“Stay with me, child.  These long surgeries can be grueling, but we can make the most progress while the physicals rest.”  The doctor’s hands quickly made use of the opening, cutting tendrils with quick and sure movements.  “They always fight your efforts,” he continued.  “They reconnect anything you sever if you aren’t fast enough.”  He continued his work with the scalpel.

Don’t we get to rest?” Wendy asked.

“No,” the doctor replied.  “We cannot take a break for fear that either the patient recovers and all the severed connections reattach, or the patient dies and the soul escapes into the afterlife while you aren’t looking.”

The intern was watching the doctor work, taking notes on how to proceed.  “His soul looks so good,” she said.  “Can’t we have a taste right now?”

“It is tempting, but I never like to do that.  An incomplete soul for a patient we lose is doomed to a life of handicap.”  The physicals brief rest was finished, and they returned to the patient, causing the doctor to work more gingerly.  “If we try to harvest the soul again later,” he continued, “the taste becomes spoiled.  Never ruin your second chance by losing self-control.” The doctor looked Wendy in the eye. “Better to capture it whole or lose it completely.”

The intern looked disappointed, but she didn’t have time to express it.  The doctor reached for another large connection, one of the last remaining.  “Always save this connection for the end of the extraction.  Things get tense after you cut it.”  He brought the scalpel near the connection.  “Be ready,” he said, then he cut it.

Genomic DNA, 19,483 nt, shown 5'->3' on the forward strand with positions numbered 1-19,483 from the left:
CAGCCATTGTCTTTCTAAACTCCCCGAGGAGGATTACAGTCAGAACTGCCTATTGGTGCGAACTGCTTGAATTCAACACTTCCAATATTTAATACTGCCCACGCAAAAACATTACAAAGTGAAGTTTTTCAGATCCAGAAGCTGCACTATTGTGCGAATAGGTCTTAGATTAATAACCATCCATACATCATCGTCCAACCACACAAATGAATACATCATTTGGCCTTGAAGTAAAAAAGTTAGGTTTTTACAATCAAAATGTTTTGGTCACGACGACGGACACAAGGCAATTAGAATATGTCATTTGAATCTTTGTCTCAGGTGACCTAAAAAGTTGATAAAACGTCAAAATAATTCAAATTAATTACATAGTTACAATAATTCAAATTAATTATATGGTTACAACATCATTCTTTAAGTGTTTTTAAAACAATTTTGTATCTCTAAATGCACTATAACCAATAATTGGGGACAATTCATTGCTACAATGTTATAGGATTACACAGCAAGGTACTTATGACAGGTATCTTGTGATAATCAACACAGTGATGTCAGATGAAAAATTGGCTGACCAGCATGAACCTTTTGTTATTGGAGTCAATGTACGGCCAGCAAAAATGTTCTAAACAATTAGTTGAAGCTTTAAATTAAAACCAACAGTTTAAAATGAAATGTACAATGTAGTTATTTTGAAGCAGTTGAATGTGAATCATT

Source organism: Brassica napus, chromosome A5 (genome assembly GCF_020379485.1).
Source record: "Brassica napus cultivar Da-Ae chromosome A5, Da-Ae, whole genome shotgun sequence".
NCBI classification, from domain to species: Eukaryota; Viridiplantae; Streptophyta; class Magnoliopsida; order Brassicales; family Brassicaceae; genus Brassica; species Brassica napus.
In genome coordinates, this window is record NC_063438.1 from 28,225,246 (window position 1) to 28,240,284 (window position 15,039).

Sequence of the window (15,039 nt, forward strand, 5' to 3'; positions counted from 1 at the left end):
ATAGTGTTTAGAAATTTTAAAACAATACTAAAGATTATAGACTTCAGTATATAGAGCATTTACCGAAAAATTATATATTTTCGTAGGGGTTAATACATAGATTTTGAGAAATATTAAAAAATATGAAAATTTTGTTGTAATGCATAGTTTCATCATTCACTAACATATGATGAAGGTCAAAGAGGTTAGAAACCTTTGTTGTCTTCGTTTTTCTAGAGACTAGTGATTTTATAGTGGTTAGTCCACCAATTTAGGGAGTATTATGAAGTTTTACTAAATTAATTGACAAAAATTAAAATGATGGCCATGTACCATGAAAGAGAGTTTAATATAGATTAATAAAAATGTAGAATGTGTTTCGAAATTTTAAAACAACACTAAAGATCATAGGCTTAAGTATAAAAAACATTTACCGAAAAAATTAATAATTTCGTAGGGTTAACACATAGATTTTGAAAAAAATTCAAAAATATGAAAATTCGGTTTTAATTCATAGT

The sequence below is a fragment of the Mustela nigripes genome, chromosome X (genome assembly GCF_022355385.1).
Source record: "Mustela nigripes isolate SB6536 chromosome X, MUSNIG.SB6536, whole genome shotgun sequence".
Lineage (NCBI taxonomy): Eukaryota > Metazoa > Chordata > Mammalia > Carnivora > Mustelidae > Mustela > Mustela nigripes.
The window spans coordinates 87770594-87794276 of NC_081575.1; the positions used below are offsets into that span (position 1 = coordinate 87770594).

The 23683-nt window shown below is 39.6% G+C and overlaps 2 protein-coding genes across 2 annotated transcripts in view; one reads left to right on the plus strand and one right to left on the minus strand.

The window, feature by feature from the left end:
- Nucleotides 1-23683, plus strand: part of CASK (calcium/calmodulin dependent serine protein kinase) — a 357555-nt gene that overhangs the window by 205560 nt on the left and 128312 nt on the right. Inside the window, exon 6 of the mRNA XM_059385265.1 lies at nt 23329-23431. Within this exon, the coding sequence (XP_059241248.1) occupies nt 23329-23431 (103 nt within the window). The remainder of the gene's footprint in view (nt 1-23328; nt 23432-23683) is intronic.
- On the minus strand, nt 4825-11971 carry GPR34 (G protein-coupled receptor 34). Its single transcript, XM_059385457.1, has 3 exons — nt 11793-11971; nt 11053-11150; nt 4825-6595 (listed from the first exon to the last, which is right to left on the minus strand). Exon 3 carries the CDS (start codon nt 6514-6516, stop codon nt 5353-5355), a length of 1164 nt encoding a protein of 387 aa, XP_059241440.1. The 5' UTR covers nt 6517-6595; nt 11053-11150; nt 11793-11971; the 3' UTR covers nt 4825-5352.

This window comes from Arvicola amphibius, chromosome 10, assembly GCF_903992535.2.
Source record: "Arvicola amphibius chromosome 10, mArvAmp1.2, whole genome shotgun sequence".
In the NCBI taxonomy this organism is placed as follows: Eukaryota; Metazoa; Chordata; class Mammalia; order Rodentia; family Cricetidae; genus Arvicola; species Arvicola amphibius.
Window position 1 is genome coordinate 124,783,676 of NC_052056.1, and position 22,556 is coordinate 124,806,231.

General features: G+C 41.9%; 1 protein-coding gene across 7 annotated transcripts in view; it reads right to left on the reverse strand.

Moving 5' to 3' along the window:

Strange sounds filled the room as the instruments of the physicals alarmed.  They injected something into the man, then used something electrical on his nervous system.  It was now a race between the ethereal and the physical.  An ethereal clamp came loose…then another…and another.  The doctor tried to reattach the clamps but they popped off faster than he could put them on.  

Wendy started to assist, but it made little difference. Tendrils of flesh began to wrap around the tendrils of the soul, intertwining with each other.  Tighter and tighter they wound, until the doctor finally set his scalpel on the surgical tray and retreated from the body.

“Have you given up?” Wendy asked.  She had never seen the doctor defeated.

He shook his head.  “We may get another chance at this fellow someday, but the physicals win this round, and life goes on.”

“A hunt with no catch,” Wendy said.  All that work for naught.

The doctor put a wispy tendril on Wendy’s shoulder, leading her up to through the ceiling.  “I hear there’s a heart transplant surgery scheduled for late this afternoon,” he said.  “Let’s go get some coffee while we wait.  Maybe we’ll have better luck with that one.”


Wendy had the operating room ready even before the patient arrived.  When the physicals wheeled in the patient, who was a middle-aged woman, the doctor began placing ethereal clamps.  “Take some clamps,” he said.  “You need to start some time.  Why not now?”

Wendy grabbed a handful of clamps and began placing them on the tendrils in imitation of the form used by the doctor.

“You have a good feel and a quick and steady hand,” the doctor said.  They will serve you well in this profession.”

Wendy smiled inside, but did not have time to dwell on the compliment, for the physicals filed into the operating room.